“If anyone wants to be on Facebook live, smile big at my right nipple because that’s where I’m putting the camera,” a student in Fossil Free Yale (FFY) announces to the group as he tucks a phone into the front pocket of his shirt.

The student prepares to live stream the protest to the FFY Facebook page, disregarding strict rules against photography in Woodbridge Hall, the building that houses the Yale President’s Office. He is one of about 20 people gathered to get the attention of Yale’s administration. Among the group are students, graduate students, and two faculty members: Mary Evelyn Tucker, a Senior Lecturer and Research Scholar at Yale, and Robert Dubrow, Professor of Epidemiology at the Yale School of Public Health. As the group gets ready to enter the building, more students approach.

The day of the protest, January 23, marks the start of a national call for action by 350.org, and its subsidiary, the Fossil Free movement, called #Resistrejectdenial. It is 350.org‘s campaign to resist and reject the climate change denial they see in the Trump administration. Across the country, over a thousand students at schools like Boston University, the University of Denver, and Oregon State University stage walkouts in what they anticipate to be the first of many resistance movements.

This Fossil Free Yale protest is relatively small.

“It’s shopping period. We didn’t even make a Facebook event for this, we didn’t need it to be big. We just wanted to demonstrate solidarity with the national movement,” Rachel Calnek-Sugin ’19, a core FFY member, tells The Politic.

The students march into Woodbridge Hall, calling out for President Peter Salovey and carrying signs with the faces of President Donald Trump’s nominees: Rex Tillerson for Secretary of State, Rick Perry for Secretary of Energy, and Scott Pruitt as head of the Environmental Protection Agency (EPA). Pilar Montalvo, Director of Administrative Affairs at Woodbridge Hall, rushes to intercept the activists. She tells them President Salovey is in a meeting.

Unfazed, the students insist on “leaving a message” for him. “Handing over our government to the fossil fuel industry will only add gasoline to the fire,” Tucker reads aloud in the lobby. “As John Simon wrote, ordinary action is no longer sufficient to put out the flames. It’s time for Yale to take moral leadership and divest,” she continues.

After ten minutes of speeches, Montalvo ushers them out. “Thank you for stopping by,” she says. Then, after a tense pause: “and thank you for now…going.”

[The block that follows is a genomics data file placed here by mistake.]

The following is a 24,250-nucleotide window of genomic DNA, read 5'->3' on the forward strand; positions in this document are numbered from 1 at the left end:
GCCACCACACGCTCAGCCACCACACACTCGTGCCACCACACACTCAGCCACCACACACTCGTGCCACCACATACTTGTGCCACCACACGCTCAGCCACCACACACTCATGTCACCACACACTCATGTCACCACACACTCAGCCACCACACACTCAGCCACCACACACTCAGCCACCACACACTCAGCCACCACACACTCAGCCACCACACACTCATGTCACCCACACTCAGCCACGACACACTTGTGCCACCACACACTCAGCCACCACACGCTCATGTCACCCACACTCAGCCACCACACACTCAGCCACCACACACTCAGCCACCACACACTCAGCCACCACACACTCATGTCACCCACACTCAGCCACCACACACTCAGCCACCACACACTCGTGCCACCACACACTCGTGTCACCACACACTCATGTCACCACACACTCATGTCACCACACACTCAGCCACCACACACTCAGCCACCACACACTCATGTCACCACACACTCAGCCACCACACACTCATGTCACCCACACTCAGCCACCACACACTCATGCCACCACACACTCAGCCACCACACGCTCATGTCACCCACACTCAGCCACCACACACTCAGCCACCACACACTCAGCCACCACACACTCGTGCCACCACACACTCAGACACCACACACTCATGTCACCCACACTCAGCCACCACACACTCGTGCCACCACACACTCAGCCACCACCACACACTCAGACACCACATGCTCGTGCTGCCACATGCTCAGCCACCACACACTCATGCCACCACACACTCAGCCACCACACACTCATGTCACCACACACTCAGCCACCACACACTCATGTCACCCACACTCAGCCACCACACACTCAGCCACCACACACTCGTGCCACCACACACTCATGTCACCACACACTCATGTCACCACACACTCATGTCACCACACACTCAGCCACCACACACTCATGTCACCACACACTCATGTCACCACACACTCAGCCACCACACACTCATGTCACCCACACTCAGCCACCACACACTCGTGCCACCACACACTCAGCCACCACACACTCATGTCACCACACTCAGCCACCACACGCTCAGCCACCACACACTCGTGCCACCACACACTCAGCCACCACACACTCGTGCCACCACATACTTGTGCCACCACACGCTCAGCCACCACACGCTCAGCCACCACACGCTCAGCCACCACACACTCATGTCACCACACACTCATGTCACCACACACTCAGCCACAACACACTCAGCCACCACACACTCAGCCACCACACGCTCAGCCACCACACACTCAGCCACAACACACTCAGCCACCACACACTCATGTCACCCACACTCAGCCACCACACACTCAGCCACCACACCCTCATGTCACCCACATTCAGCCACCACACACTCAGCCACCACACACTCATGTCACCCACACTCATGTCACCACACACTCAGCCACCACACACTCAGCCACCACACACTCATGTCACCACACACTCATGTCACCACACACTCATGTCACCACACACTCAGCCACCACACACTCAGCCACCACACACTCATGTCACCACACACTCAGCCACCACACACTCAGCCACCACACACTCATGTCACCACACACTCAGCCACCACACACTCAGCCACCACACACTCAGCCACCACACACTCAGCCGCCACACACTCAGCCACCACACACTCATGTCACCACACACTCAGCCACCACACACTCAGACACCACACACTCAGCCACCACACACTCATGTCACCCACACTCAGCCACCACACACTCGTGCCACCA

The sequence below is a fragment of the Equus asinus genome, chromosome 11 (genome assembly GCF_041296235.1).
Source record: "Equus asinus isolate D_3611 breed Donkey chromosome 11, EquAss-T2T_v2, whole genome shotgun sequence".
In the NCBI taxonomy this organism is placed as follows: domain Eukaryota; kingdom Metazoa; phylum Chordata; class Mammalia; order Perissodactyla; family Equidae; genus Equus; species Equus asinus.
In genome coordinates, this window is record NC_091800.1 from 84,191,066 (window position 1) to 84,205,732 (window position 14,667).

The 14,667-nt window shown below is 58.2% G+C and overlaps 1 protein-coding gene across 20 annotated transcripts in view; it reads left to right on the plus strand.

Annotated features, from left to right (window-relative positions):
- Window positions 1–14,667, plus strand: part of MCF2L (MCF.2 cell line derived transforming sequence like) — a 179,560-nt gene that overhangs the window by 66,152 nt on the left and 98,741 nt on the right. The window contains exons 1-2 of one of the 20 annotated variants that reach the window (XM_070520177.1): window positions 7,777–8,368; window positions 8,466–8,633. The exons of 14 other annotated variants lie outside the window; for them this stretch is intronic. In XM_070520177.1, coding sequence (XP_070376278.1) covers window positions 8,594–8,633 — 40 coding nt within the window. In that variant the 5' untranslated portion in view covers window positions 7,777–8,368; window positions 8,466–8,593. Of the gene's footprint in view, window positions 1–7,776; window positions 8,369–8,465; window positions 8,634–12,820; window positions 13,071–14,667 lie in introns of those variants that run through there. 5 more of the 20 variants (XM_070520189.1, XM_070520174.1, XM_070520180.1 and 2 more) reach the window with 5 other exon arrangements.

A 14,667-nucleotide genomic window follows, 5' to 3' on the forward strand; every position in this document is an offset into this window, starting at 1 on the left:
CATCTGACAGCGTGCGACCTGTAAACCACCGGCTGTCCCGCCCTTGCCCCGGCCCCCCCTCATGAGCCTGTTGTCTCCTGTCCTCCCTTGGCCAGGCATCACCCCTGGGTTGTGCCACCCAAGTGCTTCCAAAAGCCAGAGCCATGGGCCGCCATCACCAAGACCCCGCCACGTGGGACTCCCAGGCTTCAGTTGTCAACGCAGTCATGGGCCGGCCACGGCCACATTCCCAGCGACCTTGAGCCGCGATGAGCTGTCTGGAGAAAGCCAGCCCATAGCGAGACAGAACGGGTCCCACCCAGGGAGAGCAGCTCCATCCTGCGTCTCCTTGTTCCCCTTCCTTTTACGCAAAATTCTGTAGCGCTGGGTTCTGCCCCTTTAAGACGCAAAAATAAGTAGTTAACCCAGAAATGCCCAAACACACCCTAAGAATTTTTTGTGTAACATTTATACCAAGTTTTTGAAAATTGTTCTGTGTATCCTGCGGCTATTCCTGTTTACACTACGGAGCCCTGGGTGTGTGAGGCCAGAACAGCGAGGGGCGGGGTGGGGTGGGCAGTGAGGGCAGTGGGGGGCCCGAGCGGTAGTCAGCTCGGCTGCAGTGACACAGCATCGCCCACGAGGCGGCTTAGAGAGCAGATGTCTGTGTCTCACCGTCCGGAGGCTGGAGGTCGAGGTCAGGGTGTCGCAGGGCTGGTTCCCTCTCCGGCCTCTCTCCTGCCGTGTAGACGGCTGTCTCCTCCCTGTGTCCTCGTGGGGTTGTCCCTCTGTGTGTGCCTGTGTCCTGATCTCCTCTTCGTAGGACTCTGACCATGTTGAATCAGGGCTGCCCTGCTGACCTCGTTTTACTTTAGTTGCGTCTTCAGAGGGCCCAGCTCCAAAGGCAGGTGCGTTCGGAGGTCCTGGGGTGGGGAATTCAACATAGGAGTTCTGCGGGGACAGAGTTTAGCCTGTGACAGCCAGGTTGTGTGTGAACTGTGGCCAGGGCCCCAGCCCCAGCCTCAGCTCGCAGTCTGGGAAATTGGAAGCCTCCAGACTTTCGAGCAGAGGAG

The students file out one by one, singing in unison.

 

The sea will rise

But so will we

We will fight

Just wait and see

 

The world’s in flames

And it’s Rex to blame

When the oil spills

Won’t be Rex it kills

 

Since Trump’s election victory, FFY has declared a “world in flames” scenario. The protests were made more urgent by the Yale Corporation’s upcoming meeting, when they are scheduled to vote on divestment from ExxonMobil.

Trump’s nominees were at the center of the most recent protest. FFY members said in their speeches that Rex Tillerson, former CEO of ExxonMobil, actively spread misinformation about global warming, that Scott Pruitt, as former attorney general of Oklahoma, sued the EPA 14 times, and that Rick Perry, former Texas governor and “climate change denialist,” sits on the board of the company spearheading the Dakota Access Pipeline and once forgot, during a 2011 presidential debate, the name of the department he has been nominated to run.

Yale’s Fossil Free movement has protested the university’s ties to fossil fuel companies with mixed success since it started in the fall of 2012. In August 2014, the Yale Corporation rejected FFY’s initial proposal for divestment. But FFY has maintained an active presence on campus. In April 2015, FFY staged a protest at Woodbridge Hall, ending with 150 students in a human chain around the building and nineteen students arrested for refusing to leave the premises. A year later, the organization staged a silent protest at the keynote address of United Nations Secretary General Ban Ki-moon, holding signs that said, “UN supports divestment. Universities: When will you?” That same day, the Yale Investment Office’s Chief Investment Officer David Swensen wrote a letter stating that $10 million of Yale’s endowment had been removed from three publicly traded fossil fuel companies.

That commitment made Yale one of 82 educational institutions listed on the the umbrella Fossil Free organization as having divested. But the news did not come without criticism, especially from the Fossil Free movement itself. In a post on its website in response, FFY cites the announcement as a “victory, but a limited one,” because the move “didn’t reflect any commitment to divestment on the part of the university, just the individual actions of two outside fund managers.”

“Yale’s announcement last year that it removed $10 million [from] two fossil fuel companies (thermal coal and tar sands) on purely economic grounds was an exciting step for our campaign but it was not divestment,said Chelsea Watson ‘17, who handles communications at FFY, in an email to The Politic.

The group took up two main issues with Swensen’s announcement: First, that the university committed only to partial divestment, and second, that the decision was not based on ethical reasons.

This partial divestment was done not because of concerns about racial justice or climate justice, but because Yale investors, as usual, are most concerned with their bottom line,” the post reads. “We remain committed to winning binding, comprehensive, and morally unambiguous divestment from the fossil fuel industry, and the Yale Corporation remains committed to being opaque, inaccessible, and putting profit over people,” it continued.